I must specifically acknowledge Kenya’s efforts to boost investment – government and Cabinet Secretary Dan Kazungu are determined to put the country on the right trajectory towards growing its mining sector and in doing so improving the economy.
- Laura Cornish, Editor
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This article originally appeared in the above issue of our print magazine. The digital version of the magazine can be read online or downloaded free of charge.
16 February 2017

Moving forward – Using new technology as a means to modernise the industry

Platinum producer Anglo American Platinum’s (Amplats’) strategy of being a global leader in platinum group metals from resource to market is underpinned by technological development and the implementation of appropriate technologies as a means to modernise the way in which it operates, executive head of technical Dr GORDON SMITH tells CHANTELLE KOTZE.

He explains that the physical nature of an ore body determines a mine’s layout and design, which in turn is dictated by available technology. Therefore, if companies evolve their technology use, then the mine design could be changed. This will alter the economics of the operation, which will enable mines to be more flexible in different economic conditions.

“Moreover, by making a change to the technology, the way in which mining is undertaken is redefined. This affects the skills of the people required to execute the work,” Smith says.

Because work is still largely done by people, executed through processes, and enabled by technology, matching the skills to the technology is the key to success, he notes.

The minerals industry value chain from exploration through to downstream beneficiation is highly dependent on science, technology, engineering and mathematics skills, or STEM skills. As the world becomes increasingly dependent on ever-changing technology, STEM skills become crucial to the success of the minerals industry.

The ability to realise the value of the national mineral resource endowment that South Africa has as the industry moves through technology adoption and changing mining methods will depend on the availability of a quality workforce that is competent in the necessary STEM skills.

Technology readiness

“The natural attributes of the ore body and the processes required to unlock value from the ore body are what drive the pace and nature of technology development and selection,” says Smith.

There are several stages that technology needs to go through before it can be deployed and commercialised. As a result of this, Smith emphasises that technology readiness needs to be well managed along the way as it is a long process and requires different skills sets along the different stages of the journey from research and development to commercial readiness phase.

In determining what a modern mine should encompass to be sustainable in future, Smith highlights the importance of assessing and addressing the current challenges being faced at specific mining operations. “This will provide you with the basis of what needs to be addressed from a safety, mining, processing, and data management point of view,” he notes.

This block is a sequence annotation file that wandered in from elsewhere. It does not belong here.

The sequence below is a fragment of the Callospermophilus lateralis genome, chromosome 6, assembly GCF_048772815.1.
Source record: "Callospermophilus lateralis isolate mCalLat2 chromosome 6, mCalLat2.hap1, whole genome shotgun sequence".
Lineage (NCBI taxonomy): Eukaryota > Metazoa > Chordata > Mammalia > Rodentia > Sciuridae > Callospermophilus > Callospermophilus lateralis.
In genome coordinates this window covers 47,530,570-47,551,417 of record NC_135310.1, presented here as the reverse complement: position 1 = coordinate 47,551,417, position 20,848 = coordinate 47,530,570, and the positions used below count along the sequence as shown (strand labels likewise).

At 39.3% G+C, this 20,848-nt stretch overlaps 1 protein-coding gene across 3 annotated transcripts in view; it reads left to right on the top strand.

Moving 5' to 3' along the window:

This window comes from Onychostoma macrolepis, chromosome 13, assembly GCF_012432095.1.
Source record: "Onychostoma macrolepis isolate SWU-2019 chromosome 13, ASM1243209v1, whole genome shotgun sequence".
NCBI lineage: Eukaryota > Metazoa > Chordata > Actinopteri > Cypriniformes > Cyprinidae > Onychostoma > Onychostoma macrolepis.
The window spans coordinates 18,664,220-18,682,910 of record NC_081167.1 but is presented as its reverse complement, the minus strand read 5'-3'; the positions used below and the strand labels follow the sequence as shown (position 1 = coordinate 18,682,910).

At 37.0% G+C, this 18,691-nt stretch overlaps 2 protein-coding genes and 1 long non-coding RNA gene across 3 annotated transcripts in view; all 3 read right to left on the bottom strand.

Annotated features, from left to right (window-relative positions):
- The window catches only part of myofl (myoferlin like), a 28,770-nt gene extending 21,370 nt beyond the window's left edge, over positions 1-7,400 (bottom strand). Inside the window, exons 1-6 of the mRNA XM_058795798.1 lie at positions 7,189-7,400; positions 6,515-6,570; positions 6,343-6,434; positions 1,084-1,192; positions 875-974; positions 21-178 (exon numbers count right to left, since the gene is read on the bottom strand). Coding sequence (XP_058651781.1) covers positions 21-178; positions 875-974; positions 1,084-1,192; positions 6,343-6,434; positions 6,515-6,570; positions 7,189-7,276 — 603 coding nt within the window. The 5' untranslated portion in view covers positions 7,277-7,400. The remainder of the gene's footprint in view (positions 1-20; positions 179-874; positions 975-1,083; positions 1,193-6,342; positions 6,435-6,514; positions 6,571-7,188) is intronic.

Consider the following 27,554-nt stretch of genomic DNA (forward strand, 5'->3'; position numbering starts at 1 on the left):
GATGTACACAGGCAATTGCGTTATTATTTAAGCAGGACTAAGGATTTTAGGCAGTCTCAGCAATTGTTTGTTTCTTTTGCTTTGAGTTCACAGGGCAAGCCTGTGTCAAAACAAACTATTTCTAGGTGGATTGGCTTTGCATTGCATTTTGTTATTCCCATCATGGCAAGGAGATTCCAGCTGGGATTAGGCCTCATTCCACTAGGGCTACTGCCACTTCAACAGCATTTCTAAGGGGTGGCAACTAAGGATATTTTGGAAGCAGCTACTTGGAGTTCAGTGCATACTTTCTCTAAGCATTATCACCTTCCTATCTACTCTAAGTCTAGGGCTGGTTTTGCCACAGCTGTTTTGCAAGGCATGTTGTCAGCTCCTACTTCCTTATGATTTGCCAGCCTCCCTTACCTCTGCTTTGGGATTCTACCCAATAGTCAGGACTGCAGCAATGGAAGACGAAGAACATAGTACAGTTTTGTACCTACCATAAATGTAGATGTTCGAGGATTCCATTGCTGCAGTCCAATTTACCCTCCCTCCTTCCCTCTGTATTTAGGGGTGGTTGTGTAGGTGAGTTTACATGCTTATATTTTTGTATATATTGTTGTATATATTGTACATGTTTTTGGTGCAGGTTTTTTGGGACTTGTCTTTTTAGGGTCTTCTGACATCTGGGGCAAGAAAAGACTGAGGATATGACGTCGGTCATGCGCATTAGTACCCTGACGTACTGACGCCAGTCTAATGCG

Speaking at the Mining for the Future 2016 conference, hosted by the Southern African Institute of Mining and Metallurgy (SAIMM), Smith unpacked some of the technological innovations that could change the way in which mining is undertaken.

Technological innovations, from a safety perspective, could include real-time excavation mapping, collision avoidance and automation innovations to help remove mine workers from unsafe areas and redefine how work is undertaken in the underground mining space.

In terms of underground mining, the focus going forward will be on improving productivity while ensuring the safety of workers, by limiting the number of workers at the face at any given time. Meanwhile, in the minerals processing space, process automation is expected to play a significant role in improving this part of the mining value chain.

All of this hinges on successful and meaningful data management, Smith notes, adding that the full analysis of all available data could prove useful in future.

The key to unlocking the value of many of these new technologies will be the availability of new technologies as well as the integration of technologies throughout the mining process to allow deployment of an integrated mining system.

“As an industry we will continue to be faced with viability challenges as economic conditions and market requirements change over time. However the challenge really lies in effectively integrating all the components that make up the mining system – which consists of people, skills, processes and technologies.

If we are going to innovate and have technological developments at mines it will require conscious leadership, adequate technology development, funding allocation and continuous commitment from management, because technology development is a continuous process with no quick fix.

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